titlesClearly indie publishing is a major player here. One might be tempted to think that Amazon is a minor player. When one looks at units sold, however, Amazon takes on a larger stature. Below is the total number of units sold per day by the different publishers. Amazon has managed to sell a disproportionate share given the few titles it represents. Continue reading

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Sic Transit Gloria Mundi – The Fate of Classic SF

Note: start reading this thread on Amazon sales data with Scraping the Gorilla – Picking data off of Amazon

 

In a previous post I looked at a few top selling titles. Here I turn to authors, both current best sellers and renowned science fiction authors with a corpus of older, respected works. There is also a third category of indie authors who have been forthcoming about their success by indicating total sales. It is interesting to compare their long term sales with present estimated sales.

First, the current hot genre authors.  (See previous post for caveats.)

AuthorCategoryUnitsRoyaltiesRatingGenres
Veronica RothBig 624,614$33,122 4.3Y
Nora RobertsBig 67,968$10,159 4.2M/R/F
George R. R. MartinBig 65,408$9,809 4.1F/Y
John GreenBig 68,787$9,380 4.5Y
James PattersonBig 66,633$8,685 4.0M/R/F/Y
Terri OsburnAmazon4,124$7,141 4.3R
Donna TarttBig 64,553$6,983 3.6M/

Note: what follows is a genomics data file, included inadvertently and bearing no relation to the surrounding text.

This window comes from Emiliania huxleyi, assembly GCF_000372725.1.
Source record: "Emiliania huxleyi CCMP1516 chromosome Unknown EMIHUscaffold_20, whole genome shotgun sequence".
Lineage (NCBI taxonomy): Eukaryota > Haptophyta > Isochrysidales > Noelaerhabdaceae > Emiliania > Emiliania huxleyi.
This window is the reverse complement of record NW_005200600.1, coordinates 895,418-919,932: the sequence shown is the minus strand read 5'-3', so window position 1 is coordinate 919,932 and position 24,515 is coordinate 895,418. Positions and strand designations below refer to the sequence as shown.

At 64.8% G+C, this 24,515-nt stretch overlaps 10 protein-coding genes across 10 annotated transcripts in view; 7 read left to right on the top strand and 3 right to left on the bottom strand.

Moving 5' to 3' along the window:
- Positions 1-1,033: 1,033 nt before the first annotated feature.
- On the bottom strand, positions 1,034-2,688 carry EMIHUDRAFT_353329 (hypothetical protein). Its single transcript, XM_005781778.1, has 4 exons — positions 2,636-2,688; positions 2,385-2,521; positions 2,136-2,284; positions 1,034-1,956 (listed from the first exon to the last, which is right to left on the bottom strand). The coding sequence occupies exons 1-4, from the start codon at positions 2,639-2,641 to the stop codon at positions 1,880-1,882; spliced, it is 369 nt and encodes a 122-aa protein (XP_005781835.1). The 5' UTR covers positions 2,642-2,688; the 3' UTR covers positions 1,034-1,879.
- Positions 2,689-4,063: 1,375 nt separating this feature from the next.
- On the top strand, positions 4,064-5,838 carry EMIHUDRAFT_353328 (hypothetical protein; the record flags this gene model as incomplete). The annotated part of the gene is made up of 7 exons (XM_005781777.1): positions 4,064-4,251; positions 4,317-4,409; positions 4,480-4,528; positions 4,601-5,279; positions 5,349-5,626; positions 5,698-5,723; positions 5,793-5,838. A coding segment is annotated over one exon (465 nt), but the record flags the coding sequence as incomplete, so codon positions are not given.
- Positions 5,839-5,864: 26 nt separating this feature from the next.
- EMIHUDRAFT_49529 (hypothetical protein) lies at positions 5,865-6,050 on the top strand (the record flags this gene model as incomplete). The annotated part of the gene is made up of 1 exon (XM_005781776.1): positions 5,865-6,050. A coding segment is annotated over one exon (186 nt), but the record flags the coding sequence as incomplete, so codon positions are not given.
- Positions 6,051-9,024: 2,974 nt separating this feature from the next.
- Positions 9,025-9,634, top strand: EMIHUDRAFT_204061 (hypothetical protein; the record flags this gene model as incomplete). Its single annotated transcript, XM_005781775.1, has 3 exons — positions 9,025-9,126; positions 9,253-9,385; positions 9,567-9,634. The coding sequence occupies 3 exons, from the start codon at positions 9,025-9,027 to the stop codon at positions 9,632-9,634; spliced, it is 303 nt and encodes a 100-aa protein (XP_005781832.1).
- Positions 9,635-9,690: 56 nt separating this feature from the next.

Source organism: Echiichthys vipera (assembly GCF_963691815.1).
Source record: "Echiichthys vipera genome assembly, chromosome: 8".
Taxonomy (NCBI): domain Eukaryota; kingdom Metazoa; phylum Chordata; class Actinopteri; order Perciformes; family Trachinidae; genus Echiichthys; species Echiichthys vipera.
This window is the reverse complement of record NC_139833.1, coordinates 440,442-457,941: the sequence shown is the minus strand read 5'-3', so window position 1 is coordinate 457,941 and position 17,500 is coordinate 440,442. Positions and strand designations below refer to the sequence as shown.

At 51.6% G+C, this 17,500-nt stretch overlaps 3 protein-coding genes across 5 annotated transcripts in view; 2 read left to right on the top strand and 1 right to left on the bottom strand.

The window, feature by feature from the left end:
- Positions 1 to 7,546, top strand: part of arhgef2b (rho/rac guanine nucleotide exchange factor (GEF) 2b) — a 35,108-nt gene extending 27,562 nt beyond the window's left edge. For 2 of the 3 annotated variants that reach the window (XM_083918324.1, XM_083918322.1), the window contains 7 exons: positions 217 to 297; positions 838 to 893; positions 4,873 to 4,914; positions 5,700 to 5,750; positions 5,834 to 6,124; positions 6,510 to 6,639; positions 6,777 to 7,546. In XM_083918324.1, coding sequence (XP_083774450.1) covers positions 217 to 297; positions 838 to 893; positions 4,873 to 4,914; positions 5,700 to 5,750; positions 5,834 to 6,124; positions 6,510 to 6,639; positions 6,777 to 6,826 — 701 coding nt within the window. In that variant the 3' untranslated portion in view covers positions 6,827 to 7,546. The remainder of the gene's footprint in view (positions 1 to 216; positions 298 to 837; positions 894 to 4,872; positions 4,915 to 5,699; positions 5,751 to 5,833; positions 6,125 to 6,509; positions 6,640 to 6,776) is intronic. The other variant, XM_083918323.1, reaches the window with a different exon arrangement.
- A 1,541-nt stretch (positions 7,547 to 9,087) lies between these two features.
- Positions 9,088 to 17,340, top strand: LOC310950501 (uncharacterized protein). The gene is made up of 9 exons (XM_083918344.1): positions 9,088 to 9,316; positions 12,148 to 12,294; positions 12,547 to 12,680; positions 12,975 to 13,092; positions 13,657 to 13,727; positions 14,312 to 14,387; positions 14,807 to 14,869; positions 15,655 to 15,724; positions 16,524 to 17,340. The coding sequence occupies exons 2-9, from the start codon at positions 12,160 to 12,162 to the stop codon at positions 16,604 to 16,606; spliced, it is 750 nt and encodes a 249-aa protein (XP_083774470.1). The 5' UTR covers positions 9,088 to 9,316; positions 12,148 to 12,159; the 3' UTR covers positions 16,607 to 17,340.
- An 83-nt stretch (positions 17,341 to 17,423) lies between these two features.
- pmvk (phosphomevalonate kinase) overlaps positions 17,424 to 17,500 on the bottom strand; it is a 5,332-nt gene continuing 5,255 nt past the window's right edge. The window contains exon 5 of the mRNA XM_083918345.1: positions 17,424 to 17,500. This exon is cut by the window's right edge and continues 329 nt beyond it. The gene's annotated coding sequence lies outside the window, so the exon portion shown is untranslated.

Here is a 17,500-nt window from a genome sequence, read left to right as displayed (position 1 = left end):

Harlan CobenBig 63,811$6,788 4.1M/R/Y
Johnny ShawAmazon3,548$5,968 4.2M
David BaldacciBig 63,875$5,037 3.9M/R
Lee ChildBig 64,343$4,905 3.7M/R
Mary Higgins ClarkBig 62,830$4,838 4.0M
Stephen KingBig 63,304$4,038 4.2M/F
Liane MoriartyBig 63,469$4,024 4.5M
Janet EvanovichBig 62,730$4,003 4.0M/R
Jessie HumphriesAmazon2,285$3,990 4.3M/Y
James DashnerBig 63,323$3,585 4.3Y
Rick RiordanBig 62,104$3,455 4.5F
Suzanne CollinsBig 62,672$3,439 4.6Y
Debbie MacomberBig 62,538$3,203 4.4R
John SandfordBig 61,709$3,112 4.0M/R
Dr. SeussBig 62,937$3,083 4.6Y
Cassandra ClareBig 62,545$2,942 4.5Y
Stuart WoodsBig 61,740$2,928 3.8M/R
Gillian FlynnBig 62,333$2,841 3.8M
Daniel SilvaBig 61,342$2,599 4.2M/R
John GrishamBig 62,636$2,491 3.8M/R
Diana GabaldonBig 62,386$2,464 4.3R/F
J. S. CooperSelf2,262$2,398 4.3R

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Scraping the Gorilla – Picking data off of Amazon